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Local elves are busy, too: letters addressed Santa at PO Box 1, Santa Claus, Ind., 47579 get answered at the museum. And the local post office goes through more than 400,000 pieces of mail to add a specially designed Santa Claus postmark, Arnold said.

It was the quest for a post office that got the town — once known as Santa Fe — its name in 1856. After the initial application was denied because another Indiana community had the same name, locals settled on Santa Claus during a holiday church service, Arnold said. That original post office is now part of the museum.

“I think for the most part, it’s kind of a given that if you’re going to live in a town called Santa Claus, you kind of have to love Christmas,” Arnold said.

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Christmas City, USA

With a population of about 76,000, this Bethlehem in eastern Pennsylvania is a not-so-little city. But its history is deeply rooted in the holidays: it was named on Christmas Eve in 1741 by members of the Moravian Church.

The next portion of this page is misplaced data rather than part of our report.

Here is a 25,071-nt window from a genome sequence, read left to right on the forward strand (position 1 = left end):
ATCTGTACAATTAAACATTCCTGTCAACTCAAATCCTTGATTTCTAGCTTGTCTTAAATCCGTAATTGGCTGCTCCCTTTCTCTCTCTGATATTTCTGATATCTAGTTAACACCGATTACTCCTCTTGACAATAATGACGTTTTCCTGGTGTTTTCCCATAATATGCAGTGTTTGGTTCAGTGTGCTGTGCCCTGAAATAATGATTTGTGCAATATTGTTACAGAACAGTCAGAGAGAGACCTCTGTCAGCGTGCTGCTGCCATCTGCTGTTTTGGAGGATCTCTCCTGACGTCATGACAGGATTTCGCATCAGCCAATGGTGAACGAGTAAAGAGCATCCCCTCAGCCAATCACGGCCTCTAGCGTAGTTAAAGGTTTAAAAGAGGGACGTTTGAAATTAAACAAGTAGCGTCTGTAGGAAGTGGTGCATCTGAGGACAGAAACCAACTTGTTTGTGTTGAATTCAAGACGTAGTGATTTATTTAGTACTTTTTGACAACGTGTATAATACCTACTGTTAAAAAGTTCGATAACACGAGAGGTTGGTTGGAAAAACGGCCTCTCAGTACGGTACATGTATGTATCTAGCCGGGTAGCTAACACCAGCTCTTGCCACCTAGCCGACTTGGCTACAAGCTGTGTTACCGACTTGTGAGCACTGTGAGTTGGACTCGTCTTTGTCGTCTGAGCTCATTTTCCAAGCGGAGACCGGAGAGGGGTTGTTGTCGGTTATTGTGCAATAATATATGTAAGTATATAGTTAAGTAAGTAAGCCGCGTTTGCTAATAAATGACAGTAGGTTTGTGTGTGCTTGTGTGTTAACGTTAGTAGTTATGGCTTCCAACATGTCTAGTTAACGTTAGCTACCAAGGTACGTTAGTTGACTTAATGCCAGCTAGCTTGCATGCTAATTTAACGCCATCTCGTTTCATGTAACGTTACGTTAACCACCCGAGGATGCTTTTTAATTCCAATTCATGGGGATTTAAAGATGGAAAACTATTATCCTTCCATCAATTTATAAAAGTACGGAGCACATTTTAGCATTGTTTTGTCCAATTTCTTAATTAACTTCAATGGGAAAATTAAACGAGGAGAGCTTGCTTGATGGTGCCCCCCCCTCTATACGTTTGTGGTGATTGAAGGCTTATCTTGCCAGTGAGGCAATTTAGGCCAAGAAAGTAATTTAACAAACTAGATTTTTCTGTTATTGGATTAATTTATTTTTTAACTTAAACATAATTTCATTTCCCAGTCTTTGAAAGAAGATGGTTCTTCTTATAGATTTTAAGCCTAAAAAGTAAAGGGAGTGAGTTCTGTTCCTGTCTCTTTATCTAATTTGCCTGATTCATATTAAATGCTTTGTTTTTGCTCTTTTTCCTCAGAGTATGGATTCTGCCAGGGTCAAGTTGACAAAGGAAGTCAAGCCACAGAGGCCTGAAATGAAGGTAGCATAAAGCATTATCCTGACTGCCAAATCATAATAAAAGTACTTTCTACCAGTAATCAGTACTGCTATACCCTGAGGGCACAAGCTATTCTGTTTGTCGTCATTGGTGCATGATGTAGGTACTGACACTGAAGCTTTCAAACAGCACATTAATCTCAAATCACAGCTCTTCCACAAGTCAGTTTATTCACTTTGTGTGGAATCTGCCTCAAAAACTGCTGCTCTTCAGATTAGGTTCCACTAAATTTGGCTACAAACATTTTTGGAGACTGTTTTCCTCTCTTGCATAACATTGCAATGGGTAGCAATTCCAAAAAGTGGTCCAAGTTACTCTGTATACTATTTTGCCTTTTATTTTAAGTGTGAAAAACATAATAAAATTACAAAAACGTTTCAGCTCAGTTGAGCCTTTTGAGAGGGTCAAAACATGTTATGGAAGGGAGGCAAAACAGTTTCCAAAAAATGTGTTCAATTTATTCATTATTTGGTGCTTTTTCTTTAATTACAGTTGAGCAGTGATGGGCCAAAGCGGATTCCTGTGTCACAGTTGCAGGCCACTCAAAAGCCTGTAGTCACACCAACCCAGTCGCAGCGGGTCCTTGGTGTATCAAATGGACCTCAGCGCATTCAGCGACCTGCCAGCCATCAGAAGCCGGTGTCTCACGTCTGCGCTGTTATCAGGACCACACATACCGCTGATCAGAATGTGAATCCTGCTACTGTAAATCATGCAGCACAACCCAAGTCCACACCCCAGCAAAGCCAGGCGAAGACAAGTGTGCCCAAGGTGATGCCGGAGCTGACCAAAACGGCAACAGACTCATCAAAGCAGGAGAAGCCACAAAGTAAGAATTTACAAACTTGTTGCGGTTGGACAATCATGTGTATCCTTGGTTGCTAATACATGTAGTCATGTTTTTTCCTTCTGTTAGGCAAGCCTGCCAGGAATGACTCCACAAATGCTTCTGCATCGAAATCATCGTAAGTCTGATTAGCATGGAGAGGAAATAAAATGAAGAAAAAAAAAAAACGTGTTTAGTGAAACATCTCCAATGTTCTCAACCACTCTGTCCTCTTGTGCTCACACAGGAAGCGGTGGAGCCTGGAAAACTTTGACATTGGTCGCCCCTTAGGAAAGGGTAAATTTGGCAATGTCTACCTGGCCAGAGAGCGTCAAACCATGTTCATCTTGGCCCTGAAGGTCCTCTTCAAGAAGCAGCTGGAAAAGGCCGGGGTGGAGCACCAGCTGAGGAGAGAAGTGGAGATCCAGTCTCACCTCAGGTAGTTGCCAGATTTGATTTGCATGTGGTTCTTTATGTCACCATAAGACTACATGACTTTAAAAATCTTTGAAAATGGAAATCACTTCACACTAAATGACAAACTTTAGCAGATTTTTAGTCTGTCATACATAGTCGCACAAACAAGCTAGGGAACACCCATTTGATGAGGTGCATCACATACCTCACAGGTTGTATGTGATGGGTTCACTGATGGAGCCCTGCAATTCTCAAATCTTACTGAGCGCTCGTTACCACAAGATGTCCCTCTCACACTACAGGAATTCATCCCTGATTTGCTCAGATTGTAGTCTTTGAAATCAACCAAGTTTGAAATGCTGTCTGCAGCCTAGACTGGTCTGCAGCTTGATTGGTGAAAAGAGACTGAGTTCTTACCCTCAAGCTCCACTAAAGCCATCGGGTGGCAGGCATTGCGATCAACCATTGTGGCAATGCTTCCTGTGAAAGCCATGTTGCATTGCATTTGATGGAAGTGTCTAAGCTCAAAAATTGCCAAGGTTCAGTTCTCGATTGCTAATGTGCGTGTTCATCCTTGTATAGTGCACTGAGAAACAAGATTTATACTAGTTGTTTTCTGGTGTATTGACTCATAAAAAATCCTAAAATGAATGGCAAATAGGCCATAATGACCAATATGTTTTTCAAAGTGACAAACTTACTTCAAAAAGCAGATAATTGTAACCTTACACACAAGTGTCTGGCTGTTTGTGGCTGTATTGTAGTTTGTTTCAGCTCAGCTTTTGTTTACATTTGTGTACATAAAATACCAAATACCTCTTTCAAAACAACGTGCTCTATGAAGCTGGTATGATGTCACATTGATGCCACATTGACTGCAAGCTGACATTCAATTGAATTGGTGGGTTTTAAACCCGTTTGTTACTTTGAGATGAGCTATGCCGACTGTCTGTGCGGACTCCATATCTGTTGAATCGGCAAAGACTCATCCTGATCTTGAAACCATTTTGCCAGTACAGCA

Its history as Christmas City is more recent. According to Historic Bethlehem Museums & Sites, the city was looking for ways to draw visitors in 1937 when the local chamber of commerce came up with the idea of capitalizing on the holiday connection.

Reflecting the European ties, the city boasts a Christkindlmarkt with artisans, live music and German holiday wares. There’s also a separate Christmas City Village, a collection of wooden huts selling goods, food and drinks.

Historic Bethlehem puts on tree displays at significant sites, a walking tour and an evening bus tour.

In the historic downtown area, a live advent calendar typically draws visitors to the oldest home on Main Street every night at 5:30 p.m. from Dec. 1 through 23. Organizers pick a child to knock on the door, and whoever is behind it offers some kind of treat, such as candy, a holiday reading, a Santa appearance or a holiday performance by a local musician. Last year, the town streamed video of past calendars.

Tammy Wendling, the Downtown Bethlehem Association manager, said the scene at night — think twinkling lights and horse-drawn carriages — is “picture perfect.”

“It feels like a Hallmark Christmas card, a Lifetime movie,” she said. “It definitely gives you all the feels.”